Wednesday, March 7, 2012

Bali Wrap Up

Because it's been 2 months since we've been to Bali I have decided to do one final post with some of my favorite pictures all thrown together.

This picture reminds me of something that would appear in National Geographic. Never mind that the monkey was in a zoo. Just pretend you don't know that, and the picture will seem awesome.

Ethan hates this next picture and wanted me to delete it but I refused. It is one of my favorite pictures ever of him, because it captures one of the funny faces he makes.
Of course no list of my favorite photos would be complete without a flower picture or two! (Usually 10 or 20, but I think today there is only one.)
This next set of pictures was originally slated to have it's own blog post. It would have been titled either "I Love a Parade" or "A Happy Accident". One day as we were trying to get someplace in a car we hit a traffic jam. Everything stopped. Completely. Turns out the local villagers were on their way to the temple for a big ceremony. There were drums and lots of people carrying offerings in baskets on their heads. Fun to see.



Okay, maybe I have 2 favorite photos of flowers. I guess I didn't count this one, since it's not JUST a flower. It is a path with a beautiful flowering bush. I couldn't resist.
When I took the flower bush picture I was wandering about on my own, the rest of the family having gone on another little adventure. If this had been a blog post it would have been titled "Most Fun I Didn't Have". Eric, having been a submariner in the Navy, couldn't resist the chance to take the kids on a submarine ride. I had done this long ago on another island, so I passed. (It's an okay experience, just not fantastic enough for me to need to do it twice.)

As I was passing a large house (with it's own 2nd floor temple) this little boy spotted me:
And probably because I had a camera he called to all his playmates to come have a look. (There were more children then you see here. They were popping up and down so I couldn't get a picture of all of them.)
The post for these photos would be called something like "Bali: In Living Color". I cannot resist the local markets, even though I never buy anything. They are bursting with colors and strange-looking foods.

Thankfully I had my camera trained on this woman before she turned toward me, because she didn't look happy about being photographed. I guess I broke my rule of never photographing people without their permission. I had actually wanted a picture of the back of her head, because the headpiece she was wearing was made of beautiful lace. Somehow I didn't think she would agree, so I just moved on.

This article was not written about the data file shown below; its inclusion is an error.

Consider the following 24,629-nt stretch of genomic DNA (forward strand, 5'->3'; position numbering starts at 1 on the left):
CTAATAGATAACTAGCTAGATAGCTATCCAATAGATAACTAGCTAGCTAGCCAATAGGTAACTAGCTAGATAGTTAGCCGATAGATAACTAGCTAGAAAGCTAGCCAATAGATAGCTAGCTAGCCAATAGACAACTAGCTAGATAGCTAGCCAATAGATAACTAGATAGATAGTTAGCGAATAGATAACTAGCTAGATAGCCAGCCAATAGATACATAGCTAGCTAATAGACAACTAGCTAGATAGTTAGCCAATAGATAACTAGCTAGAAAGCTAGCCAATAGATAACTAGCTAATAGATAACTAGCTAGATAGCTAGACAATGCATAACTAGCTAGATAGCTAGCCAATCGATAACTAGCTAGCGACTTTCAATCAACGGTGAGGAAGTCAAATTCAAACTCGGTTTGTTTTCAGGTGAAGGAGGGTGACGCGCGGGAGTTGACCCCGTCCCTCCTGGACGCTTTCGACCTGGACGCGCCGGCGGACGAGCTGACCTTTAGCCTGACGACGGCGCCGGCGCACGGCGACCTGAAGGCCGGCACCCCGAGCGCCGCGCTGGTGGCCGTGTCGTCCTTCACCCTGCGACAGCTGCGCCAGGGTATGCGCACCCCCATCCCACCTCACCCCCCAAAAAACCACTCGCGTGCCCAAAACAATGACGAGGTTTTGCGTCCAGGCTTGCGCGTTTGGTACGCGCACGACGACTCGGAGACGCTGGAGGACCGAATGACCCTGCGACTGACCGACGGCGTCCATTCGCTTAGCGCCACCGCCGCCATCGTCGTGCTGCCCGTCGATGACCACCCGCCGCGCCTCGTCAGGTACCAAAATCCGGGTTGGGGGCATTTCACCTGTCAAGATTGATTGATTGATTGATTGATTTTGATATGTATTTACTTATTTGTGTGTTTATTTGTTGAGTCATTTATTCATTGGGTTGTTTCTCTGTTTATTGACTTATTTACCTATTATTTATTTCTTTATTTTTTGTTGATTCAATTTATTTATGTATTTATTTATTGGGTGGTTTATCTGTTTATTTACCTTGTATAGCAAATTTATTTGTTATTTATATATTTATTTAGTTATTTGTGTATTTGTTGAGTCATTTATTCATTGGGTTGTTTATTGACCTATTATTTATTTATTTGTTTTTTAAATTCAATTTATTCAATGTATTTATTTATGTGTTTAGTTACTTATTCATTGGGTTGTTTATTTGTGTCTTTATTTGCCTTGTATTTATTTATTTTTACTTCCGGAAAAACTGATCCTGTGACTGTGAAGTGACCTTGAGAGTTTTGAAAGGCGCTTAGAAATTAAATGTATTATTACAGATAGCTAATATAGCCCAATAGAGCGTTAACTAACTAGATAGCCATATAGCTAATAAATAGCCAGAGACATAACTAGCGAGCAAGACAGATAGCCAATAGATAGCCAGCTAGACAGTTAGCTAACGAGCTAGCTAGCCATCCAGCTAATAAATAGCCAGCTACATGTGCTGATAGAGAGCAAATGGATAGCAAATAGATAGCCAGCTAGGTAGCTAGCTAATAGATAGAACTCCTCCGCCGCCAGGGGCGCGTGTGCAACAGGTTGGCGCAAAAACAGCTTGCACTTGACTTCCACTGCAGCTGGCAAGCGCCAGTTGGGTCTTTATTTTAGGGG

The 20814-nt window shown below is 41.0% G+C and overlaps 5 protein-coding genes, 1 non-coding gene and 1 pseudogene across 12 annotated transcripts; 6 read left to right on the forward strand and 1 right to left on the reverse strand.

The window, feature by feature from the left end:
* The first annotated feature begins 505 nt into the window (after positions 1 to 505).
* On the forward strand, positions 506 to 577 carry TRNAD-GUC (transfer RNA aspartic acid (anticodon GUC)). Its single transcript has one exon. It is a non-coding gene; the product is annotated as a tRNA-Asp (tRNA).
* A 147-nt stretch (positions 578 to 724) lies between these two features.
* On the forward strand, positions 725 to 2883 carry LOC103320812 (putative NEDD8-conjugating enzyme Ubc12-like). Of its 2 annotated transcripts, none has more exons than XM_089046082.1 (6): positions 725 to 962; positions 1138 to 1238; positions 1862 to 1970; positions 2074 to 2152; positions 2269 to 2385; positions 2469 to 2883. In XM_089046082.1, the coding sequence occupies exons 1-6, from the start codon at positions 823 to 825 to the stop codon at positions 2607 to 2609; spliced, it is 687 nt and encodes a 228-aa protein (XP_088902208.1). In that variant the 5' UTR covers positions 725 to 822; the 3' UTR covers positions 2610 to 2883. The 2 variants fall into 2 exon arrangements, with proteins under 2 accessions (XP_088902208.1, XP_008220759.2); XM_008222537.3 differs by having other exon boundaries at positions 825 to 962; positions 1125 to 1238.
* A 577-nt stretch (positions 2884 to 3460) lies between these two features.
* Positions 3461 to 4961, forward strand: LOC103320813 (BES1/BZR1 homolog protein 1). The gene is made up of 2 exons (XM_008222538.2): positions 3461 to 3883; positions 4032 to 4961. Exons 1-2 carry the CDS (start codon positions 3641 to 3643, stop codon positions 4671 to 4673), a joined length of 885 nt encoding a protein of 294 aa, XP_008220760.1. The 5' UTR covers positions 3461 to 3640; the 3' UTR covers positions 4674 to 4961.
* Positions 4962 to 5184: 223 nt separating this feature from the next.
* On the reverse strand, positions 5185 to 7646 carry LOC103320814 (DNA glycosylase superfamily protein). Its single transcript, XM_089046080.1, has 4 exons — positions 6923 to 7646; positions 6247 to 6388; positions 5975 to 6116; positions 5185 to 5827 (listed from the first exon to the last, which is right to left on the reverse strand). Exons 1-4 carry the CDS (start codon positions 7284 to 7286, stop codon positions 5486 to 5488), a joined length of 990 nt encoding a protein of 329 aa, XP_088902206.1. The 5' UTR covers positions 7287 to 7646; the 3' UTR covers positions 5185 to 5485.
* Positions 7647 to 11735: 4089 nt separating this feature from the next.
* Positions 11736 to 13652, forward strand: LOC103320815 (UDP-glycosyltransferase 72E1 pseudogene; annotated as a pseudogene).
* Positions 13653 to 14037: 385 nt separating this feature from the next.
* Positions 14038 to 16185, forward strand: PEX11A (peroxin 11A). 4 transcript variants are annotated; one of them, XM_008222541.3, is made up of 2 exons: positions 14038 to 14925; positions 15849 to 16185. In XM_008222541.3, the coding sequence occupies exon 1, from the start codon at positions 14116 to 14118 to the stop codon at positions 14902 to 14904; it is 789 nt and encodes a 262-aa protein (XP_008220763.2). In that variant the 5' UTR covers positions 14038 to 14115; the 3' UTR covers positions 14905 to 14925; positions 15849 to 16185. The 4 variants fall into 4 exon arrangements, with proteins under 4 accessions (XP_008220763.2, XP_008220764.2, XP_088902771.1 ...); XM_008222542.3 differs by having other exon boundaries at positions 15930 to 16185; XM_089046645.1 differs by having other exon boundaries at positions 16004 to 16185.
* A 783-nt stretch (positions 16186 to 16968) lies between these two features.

See the spiky thing at the bottom left? If you've never been to this side of the world my guess is you don't know what it is. If you have it is something you will never forget. It is called Durian. It is a hugely popular and somewhat controversial fruit. The smell will knock you over. Seriously! The buses in Taiwan (and I think the MRT stations, although I cannot remember for sure) have signs saying you are prohibited from bringing Durian aboard. It is that bad.
The market has bags of fresh spices. This must be heaven if you love to cook.



I do not know the name of this next fruit. It is one of the few things I agreed to try. It was actually quite good! You break open the outer skin (it breaks easily into 2 pieces). Inside there is a whitish fruit with a large pit in the middle. I don't plop things with pits into my mouth because I have a thing against spitting, so I just nibbled around the pit. It was exceedingly sweet which, of course, pretty much guaranteed I would like it!

Finally, we took a little side-trip to Git-Git Falls. You must pay to walk along the path to the falls.
The walk itself was full of interesting sights. I took this photo of a rooster, and wished I had been photographing more of the birds. They are everywhere in Bali and they come in such an array of colors and patterns. Before this trip I had no idea roosters were such a varied, colorful species.
A restaurant along the path. As with most places in Bali, it does not have walls.
The path led through the ubiquitous rice paddies which, I think, are always beautiful.
Bali has learned to capitalize on tourists. Along the serene path are huts full of vendors selling all manner of trinkets. Yes, we bought some things. How could we not? We had children with us after all. And actually, some friends had requested we bring back a specific item for them which we found here!
Finally we came to the waterfall.



In a few days I may have some surprise news. Be sure to check back!

3 comments:

Anonymous said...

I love your vegetable photos.-msw

bristowmom said...

Thanks! I am hoping when I get back to the States to see if I can get them printed at a photo shop - LARGE. I think they would make fun artwork.

Polgara said...

Hi!
The fruit is called Rambutan.